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July 05, 2014, 08:00:28 AM
Last edit: July 05, 2014, 07:00:30 PM by bitbouillion
 #5

Read how well Cyprus banks passed their stress tests:
European Bank Accounting Is A Joke

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July 05, 2014, 10:11:59 AM
 #6

Thanks Stan for posting the pamphlet.

I was reading through it and most of those risks are not limited to cryptos, they are also true to fiat and other investments. Some "risks" are duplicated and some not even risks at all, it is plain user stupidity.

Basically, their grounds are thin and they need to reiterate the same points three times to fill up two pages.
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July 05, 2014, 10:19:44 AM
 #7

http://www.project-syndicate.org/blog/european-bank-accounting-is-a-joke-by-christopher-t--mahoney
Bypassed paywall


European Bank Accounting Is A Joke

On Sunday, Europe introduced the “Cyprus Doctrine”, which says that uninsured deposits are risk assets and that uninsured depositors are “investors”. The deposit claim has been transformed into a capital instrument. Henceforth, holders of uninsured deposits in European banks are supposed to do their homework, and make sure that they are not investing in uncreditworthy banks.

Connoisseurs of European bank regulation may recall that market discipline was one of the original “Basel Pillars” along with prudential supervision and capital adequacy. And now its exists as a real pillar. Advocates of free markets and financial deregulation should applaud the introduction of the Cyprus Doctrine. (I would call it the “Dijsselbloem Doctrine” if I could spell or pronounce it. The Dutch need SpellCheck.) Indeed, the anti-regulation WSJ is just thrilled with the Cyprus Doctrine: “This is a useful lesson in the limits of government guarantees and a welcome blow against moral hazard”.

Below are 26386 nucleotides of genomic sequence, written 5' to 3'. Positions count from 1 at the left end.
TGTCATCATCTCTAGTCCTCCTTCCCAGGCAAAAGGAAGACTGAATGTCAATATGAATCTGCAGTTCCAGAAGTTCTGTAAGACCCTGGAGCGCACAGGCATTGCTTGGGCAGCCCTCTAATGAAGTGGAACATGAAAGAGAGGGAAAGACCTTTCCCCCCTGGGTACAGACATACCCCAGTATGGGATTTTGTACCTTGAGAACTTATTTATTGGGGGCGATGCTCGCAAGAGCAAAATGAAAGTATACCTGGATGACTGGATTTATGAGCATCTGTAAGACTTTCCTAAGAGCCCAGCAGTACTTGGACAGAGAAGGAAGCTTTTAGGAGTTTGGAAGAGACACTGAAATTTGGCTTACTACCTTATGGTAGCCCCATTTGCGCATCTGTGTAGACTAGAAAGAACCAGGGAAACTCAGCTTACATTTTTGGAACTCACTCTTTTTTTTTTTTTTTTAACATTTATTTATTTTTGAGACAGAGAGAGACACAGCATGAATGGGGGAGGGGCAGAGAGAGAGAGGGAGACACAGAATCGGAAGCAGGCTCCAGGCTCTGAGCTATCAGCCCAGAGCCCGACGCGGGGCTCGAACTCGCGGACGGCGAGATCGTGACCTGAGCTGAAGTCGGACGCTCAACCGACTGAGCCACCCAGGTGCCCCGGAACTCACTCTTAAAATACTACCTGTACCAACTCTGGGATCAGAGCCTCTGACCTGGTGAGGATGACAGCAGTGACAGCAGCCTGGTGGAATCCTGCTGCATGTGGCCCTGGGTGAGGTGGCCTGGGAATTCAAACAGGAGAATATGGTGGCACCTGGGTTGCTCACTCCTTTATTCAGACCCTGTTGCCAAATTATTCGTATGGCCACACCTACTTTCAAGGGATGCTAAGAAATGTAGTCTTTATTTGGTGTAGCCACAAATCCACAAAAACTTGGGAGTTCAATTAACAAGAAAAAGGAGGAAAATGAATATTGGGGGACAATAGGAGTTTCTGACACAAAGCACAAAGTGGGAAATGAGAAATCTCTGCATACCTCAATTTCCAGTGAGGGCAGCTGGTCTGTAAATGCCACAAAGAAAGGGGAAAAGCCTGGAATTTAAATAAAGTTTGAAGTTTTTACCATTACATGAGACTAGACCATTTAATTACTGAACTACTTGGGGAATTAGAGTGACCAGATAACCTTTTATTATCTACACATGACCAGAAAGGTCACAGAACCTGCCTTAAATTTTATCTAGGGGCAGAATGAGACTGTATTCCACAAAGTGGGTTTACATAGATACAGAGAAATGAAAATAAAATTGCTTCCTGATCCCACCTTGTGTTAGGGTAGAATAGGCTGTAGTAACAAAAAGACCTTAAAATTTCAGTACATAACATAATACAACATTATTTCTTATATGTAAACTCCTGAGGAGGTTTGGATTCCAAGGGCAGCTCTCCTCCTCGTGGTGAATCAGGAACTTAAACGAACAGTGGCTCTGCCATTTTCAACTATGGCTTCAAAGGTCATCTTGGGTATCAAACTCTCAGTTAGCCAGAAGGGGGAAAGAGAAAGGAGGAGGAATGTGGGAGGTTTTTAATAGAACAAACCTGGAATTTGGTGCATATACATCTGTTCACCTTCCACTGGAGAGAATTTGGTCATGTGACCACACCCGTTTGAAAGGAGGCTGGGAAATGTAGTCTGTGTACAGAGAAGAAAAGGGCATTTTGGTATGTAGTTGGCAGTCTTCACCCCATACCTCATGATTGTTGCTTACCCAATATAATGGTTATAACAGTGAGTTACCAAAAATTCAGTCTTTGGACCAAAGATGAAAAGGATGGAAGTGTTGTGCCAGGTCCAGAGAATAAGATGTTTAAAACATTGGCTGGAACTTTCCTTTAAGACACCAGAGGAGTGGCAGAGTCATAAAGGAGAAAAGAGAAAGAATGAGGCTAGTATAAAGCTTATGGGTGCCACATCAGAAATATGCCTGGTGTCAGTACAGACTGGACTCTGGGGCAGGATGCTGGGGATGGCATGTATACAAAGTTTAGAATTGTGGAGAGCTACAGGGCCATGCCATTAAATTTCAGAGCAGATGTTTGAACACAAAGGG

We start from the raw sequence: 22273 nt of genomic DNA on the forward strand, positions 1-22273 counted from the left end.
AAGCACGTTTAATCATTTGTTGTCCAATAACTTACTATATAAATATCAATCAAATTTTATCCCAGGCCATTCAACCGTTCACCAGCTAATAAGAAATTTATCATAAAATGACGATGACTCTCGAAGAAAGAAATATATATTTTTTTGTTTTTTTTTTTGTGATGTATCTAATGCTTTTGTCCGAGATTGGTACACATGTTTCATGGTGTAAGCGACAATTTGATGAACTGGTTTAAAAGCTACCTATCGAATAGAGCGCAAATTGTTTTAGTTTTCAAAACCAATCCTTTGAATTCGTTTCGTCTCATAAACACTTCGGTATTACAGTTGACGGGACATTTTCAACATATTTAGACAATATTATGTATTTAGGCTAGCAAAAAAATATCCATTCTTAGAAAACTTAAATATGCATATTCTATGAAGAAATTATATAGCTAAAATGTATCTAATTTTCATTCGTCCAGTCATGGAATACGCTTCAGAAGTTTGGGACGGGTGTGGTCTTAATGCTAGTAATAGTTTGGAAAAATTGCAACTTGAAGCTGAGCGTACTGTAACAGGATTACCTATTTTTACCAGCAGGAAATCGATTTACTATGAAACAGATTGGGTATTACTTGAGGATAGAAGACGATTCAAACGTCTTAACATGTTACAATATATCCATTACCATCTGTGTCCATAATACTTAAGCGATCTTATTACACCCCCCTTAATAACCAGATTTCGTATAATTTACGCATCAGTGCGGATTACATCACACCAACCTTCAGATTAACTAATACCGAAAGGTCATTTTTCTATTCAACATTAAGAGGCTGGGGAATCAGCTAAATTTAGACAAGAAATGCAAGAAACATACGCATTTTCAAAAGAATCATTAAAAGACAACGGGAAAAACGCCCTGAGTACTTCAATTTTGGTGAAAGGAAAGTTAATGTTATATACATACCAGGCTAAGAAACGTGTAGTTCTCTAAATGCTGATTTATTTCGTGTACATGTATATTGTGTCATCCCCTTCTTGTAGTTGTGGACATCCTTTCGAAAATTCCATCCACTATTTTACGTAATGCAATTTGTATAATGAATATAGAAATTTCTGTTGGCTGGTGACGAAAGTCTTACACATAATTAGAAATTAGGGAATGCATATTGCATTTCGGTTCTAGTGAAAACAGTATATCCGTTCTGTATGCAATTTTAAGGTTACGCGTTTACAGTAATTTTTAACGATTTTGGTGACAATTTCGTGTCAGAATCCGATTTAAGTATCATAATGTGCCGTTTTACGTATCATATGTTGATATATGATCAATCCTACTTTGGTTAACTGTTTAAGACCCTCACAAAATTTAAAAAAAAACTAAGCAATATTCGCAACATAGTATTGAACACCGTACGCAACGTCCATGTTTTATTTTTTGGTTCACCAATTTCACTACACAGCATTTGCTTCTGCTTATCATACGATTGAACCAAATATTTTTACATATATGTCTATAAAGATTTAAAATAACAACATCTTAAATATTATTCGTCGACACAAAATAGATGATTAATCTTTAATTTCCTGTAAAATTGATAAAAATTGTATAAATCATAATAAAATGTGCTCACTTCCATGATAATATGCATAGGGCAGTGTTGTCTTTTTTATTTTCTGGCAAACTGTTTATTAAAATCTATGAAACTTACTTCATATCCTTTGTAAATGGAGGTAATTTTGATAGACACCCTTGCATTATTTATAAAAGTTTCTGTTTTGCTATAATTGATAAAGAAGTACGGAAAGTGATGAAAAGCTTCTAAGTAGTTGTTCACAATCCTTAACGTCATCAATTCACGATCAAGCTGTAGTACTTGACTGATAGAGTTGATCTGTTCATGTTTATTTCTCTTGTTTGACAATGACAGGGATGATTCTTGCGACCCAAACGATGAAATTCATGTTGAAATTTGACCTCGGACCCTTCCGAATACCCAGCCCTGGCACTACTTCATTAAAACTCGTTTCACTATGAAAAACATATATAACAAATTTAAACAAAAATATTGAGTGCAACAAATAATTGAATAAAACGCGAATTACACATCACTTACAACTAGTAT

Banks won’t need to be regulated anymore because they are outside the safety net. Instead, depositors will police the banking system, rewarding the strong and punishing the weak. Bad banks will be weeded out; we will have fewer but better banks. Taxpayers and legislators will no longer need to pay attention to the industry. Banks can be set free.

There is only one problem with European “depositor discipline”: European bank accounting and disclosure is a joke. There is little relationship between a European bank’s creditworthiness and its financial reporting. Both dead Cyprus banks were solvent according to their latest financials, and both passed the European Banking Authority’s 2011 stress test. I think that both Bankia and Banca MPS passed as well: I think everyone passed. The stress test was a joke. It was calibrated to pass everyone. All European banks are created equal--until they fail.

How are depositors supposed to be able to know where to put their money? You might think they could use bank ratings, but most European banks aren’t rated by Moody’s or anyone else. And Moody’s is not clairvoyant; it has to use the same bogus financial disclosure as everyone else. Bank executives seldom blurt out the fact that they are insolvent. Insolvent banks lie about their asset quality to anyone who will listen. They certainly lied to me when I was in the business. I found that one of the best sources of information about insolvent banks was market rumor and anecdote. Not actionable information, but more useful than the lies the banks told.

If you don’t believe that insolvent banks lie about their condition, read the annual report for any one of the banks which have had to be bailed out in the past few years. Not one of them said that they were insolvent, or that their loan portfolio was full of holes, or that their CDOs were mismarked, or that they were becoming illiquid. And I would add that European bank regulators act as advocates for their banks. They take criticism of their banks personally. Are these regulators now supposed to issue press releases pointing out which of their banks are no good and should be avoided at all costs?